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    While I wouldn't go as far as saying that the judging is biased I will say this....the new judging system stinks! All the programs are the same so the most point can be had. There is no artistry, no originality and none if the stuff that made programs in the 80's and 90's so memorable. It's probably why for the last few years I haven't been exciting for skating as I used to be.

  9. #24
    At the rink. Again. mskater93's Avatar
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    This judging system is intended to take away (some? most? all?) the subjectivity by assigning points to everything and adding them all up to get a score. The problem is, fans have long loved FS because often for the best programs, the whole is >>> than the sum of parts (Kwan, Boitano, Hamil, Lynn...). In this judging system the sum of parts >>> the whole and this is where fans (casual, die hard, and actual skaters) sometimes scratch their heads because they can't believe the overall results. There needs to somehow be a mark that takes into consideration (and is spelled out clearly) the holistic value of the program in a relative scale to the other programs skated at that particular event and assigns a ranking and therefore some kind of points to be added to the program to take into account the impact of the whole. I am having a hard time explaining this, but this seems to be where the judging is turning the fans off.

  10. #25
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    Quote Originally Posted by mskater93 View Post
    There needs to somehow be a mark that takes into consideration (and is spelled out clearly) the holistic value of the program in a relative scale to the other programs skated at that particular event and assigns a ranking and therefore some kind of points to be added to the program to take into account the impact of the whole.
    What would be a good way to define such a holistic mark?

    Should it be an expanded version of what's now the Performance/Execution component, with a higher factor than the other components (except maybe Skating Skills)?

    Or should P/E remain as is and the intangible holistic qualities get wrapped into some other new mark?

  11. #26
    At the rink. Again. mskater93's Avatar
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    I would wrap it separately. It would need to be some kind of "impact" mark that gets weighted higher.

  12. #27
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    So what should be the criteria for that mark?

  13. #28
    At the rink. Again. mskater93's Avatar
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    It's one of those nebulous things, but it's a "how did the program come together as a whole". Unfortunately it's not something you can just throw criteria at and say "that's the way it should be done" at least, not off the top of my head. It's why, for example, people go back and watch Kwan's old program - there's an impact of how it's all woven together and the overall impression it makes on the individual, and the judge would calculate that AND would calculate how a fall (or mutliple falls) factored into the overall impression of the program - did it take the skater 5-6 seconds to get back into the program? Did it break the spell the program was creating? This is the piece that IJS is missing and that cause fans to scratch their head.

  14. #29
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    OK.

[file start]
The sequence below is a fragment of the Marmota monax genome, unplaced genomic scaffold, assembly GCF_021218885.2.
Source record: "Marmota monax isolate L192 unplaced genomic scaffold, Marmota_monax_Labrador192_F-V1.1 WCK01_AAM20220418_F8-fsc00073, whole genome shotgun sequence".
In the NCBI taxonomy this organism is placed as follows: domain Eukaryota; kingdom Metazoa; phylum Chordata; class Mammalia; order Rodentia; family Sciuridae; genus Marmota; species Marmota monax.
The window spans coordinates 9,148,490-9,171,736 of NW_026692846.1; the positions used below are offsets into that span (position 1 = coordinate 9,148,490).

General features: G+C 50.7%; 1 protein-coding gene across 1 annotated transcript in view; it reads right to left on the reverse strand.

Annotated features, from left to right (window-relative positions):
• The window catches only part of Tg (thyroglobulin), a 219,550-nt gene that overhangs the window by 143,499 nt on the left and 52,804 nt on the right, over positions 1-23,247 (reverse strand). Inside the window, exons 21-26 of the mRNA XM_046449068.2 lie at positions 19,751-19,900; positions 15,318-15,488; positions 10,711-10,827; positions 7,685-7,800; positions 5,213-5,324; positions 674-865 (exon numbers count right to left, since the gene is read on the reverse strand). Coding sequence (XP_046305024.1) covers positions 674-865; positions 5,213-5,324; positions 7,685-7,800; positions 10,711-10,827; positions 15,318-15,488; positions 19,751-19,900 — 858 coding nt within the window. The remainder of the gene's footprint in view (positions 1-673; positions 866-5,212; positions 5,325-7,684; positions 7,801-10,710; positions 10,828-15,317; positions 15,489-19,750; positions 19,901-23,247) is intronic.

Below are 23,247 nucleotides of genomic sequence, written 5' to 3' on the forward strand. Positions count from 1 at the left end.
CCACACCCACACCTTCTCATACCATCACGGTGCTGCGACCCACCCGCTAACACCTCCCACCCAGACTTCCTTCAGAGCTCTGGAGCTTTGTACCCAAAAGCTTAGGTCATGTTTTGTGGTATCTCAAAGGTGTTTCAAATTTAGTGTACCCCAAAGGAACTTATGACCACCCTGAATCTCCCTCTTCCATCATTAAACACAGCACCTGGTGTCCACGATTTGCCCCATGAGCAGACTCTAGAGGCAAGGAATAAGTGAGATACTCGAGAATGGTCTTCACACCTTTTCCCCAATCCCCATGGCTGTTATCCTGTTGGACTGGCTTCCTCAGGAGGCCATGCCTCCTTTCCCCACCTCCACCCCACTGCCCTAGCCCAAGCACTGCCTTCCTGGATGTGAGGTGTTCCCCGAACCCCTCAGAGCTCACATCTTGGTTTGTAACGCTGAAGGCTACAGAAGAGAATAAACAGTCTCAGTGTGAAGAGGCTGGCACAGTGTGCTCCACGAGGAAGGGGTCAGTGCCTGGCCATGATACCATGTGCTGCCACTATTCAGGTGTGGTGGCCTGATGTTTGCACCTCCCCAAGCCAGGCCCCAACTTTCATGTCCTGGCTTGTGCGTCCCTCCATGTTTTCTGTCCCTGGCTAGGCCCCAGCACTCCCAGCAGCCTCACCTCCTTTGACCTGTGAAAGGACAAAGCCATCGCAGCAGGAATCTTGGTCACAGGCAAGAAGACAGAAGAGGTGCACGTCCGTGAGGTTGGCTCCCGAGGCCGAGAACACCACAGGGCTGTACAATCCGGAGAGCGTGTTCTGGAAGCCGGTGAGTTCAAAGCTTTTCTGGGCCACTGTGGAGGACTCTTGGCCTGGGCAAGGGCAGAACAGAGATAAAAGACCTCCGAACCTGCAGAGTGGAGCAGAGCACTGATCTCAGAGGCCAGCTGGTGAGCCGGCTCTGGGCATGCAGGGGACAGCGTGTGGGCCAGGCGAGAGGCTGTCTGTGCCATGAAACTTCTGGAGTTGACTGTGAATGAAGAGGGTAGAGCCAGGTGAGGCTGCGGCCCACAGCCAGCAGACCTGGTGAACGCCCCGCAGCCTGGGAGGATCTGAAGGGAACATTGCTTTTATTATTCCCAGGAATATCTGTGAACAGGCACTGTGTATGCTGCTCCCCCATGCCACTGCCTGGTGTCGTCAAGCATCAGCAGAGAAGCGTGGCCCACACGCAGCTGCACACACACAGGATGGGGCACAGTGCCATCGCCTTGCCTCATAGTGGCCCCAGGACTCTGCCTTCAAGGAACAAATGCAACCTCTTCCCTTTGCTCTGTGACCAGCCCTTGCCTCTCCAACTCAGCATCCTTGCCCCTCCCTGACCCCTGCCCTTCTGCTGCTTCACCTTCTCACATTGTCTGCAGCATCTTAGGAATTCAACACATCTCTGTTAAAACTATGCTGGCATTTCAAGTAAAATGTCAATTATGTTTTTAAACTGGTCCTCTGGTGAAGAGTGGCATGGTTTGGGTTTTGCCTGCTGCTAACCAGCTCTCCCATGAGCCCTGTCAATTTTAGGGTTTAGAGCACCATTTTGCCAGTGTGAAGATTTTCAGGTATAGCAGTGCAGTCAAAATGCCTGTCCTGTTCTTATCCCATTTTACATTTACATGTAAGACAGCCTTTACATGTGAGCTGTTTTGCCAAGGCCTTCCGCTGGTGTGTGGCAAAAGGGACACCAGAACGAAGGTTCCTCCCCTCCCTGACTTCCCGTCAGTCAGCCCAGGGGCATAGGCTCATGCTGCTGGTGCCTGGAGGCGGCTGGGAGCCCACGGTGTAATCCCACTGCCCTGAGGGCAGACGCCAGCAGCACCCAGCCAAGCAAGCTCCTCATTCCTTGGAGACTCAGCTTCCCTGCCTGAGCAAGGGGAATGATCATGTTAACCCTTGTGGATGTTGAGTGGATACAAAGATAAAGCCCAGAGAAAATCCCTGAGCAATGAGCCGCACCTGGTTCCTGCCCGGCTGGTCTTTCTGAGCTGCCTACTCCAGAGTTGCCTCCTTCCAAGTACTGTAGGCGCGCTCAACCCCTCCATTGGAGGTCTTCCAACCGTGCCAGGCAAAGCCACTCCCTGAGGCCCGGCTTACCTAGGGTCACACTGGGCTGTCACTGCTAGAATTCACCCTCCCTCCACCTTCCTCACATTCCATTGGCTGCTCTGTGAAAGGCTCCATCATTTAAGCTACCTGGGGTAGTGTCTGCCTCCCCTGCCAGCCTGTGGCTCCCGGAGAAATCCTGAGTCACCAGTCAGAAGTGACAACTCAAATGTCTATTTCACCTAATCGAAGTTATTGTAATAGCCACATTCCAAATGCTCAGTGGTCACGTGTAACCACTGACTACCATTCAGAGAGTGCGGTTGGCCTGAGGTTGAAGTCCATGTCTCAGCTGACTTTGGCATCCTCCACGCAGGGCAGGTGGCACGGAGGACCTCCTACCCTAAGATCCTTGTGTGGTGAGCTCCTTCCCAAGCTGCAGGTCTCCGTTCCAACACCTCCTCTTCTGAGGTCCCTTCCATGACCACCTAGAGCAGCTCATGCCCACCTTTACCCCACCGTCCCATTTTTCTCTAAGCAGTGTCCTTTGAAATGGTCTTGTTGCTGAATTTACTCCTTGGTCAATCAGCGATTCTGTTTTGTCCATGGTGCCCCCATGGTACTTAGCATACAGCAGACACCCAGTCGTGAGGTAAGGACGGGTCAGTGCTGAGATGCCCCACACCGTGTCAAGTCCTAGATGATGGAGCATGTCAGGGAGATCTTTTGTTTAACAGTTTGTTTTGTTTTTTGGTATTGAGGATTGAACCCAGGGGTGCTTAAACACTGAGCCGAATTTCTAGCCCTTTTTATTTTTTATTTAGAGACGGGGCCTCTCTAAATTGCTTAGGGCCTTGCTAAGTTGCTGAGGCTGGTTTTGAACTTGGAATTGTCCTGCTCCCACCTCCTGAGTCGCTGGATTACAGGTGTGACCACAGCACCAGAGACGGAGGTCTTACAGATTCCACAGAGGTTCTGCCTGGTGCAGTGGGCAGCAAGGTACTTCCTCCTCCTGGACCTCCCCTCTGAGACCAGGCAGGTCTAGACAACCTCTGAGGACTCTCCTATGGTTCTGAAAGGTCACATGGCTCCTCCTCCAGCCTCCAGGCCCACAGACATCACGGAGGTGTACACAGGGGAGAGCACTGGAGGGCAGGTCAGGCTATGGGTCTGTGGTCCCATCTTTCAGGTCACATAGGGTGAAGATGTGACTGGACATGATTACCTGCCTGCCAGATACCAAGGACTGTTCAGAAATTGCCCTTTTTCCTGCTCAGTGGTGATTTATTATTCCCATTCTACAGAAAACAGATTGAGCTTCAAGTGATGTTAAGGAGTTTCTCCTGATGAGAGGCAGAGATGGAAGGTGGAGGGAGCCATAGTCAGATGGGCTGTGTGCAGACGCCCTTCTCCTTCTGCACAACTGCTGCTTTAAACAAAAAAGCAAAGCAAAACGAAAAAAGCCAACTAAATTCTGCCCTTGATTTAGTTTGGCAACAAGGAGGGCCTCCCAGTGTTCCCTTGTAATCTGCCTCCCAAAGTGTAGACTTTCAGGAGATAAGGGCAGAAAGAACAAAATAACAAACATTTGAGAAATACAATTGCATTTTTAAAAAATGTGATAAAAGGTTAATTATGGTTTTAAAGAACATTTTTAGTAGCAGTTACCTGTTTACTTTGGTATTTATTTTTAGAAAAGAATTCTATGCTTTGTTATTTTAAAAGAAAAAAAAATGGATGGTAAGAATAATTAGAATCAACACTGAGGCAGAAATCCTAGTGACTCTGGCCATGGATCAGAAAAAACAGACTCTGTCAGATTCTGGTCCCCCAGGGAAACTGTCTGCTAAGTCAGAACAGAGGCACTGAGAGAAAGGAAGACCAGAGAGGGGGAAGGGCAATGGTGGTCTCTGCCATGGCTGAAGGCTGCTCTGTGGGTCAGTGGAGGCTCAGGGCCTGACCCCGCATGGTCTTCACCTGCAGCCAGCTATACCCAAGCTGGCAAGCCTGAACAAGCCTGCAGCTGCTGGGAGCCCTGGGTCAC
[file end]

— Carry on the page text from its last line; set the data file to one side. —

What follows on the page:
If there were such a mark, I think we would see a place for judges to officially reward cleaner programs. But it would also be a place to reward programs for "creating a spell" (whether broken or not), which can be very subjective.

    I suspect that fans or judges who just don't like a certain style of skating or the way a particular skater moves on the ice -- or who have personal beefs with a skater's behavior off ice -- would be more resistant to feeling that skater's spell than someone who has a warm feeling toward that skater to begin with. So it would amplify the effects of national bias and stylistic preference (neither of which can ever be completely eliminated as long as judges are human).

    I also suspect that judges tend to watch programs that they're judging with a more analytical mindset, so they're not as receptive to having spells cast over them as most fans, or off-duty judges. On the other hand, they're more likely to be seduced by qualities like beautiful stroking technique that may be invisible to newer or otherwise less technically-attuned fans. So if we just added one more global mark to the current judges' responsibilities, I suspect that there would still be many occasions where fans would end up scratching their heads. Although it would cut down on the number of such occasions.

    One way to guard against that, at least at big important events that can afford to bring in more officials, would be to have one set of technical judges score GOEs and Skating Skills and Transitions and another set of artistic impression judges score Performance/Execution, Choreography, Interpretation, and Overall Impression. That way the latter set could sit back and experience the program as a whole without having to focus on analyzing edges or counting steps or spin revolutions.

  15. #30
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    Quote Originally Posted by gkelly View Post
    I also suspect that judges tend to watch programs that they're judging with a more analytical mindset, so they're not as receptive to having spells cast over them as most fans, or off-duty judges. On the other hand, they're more likely to be seduced by qualities like beautiful stroking technique that may be invisible to newer or otherwise less technically-attuned fans. So if we just added one more global mark to the current judges' responsibilities, I suspect that there would still be many occasions where fans would end up scratching their heads. Although it would cut down on the number of such occasions.
    I agree, but I think a big part of the problem is that these programs are far too "busy" to be inspiring. Skaters are trying to cram in too many elements in a program these days. COP has killed some of my favorite things about skating such as spiral sequences and footwork that flies across the ice. As a result, I rarely have a spell cast over me.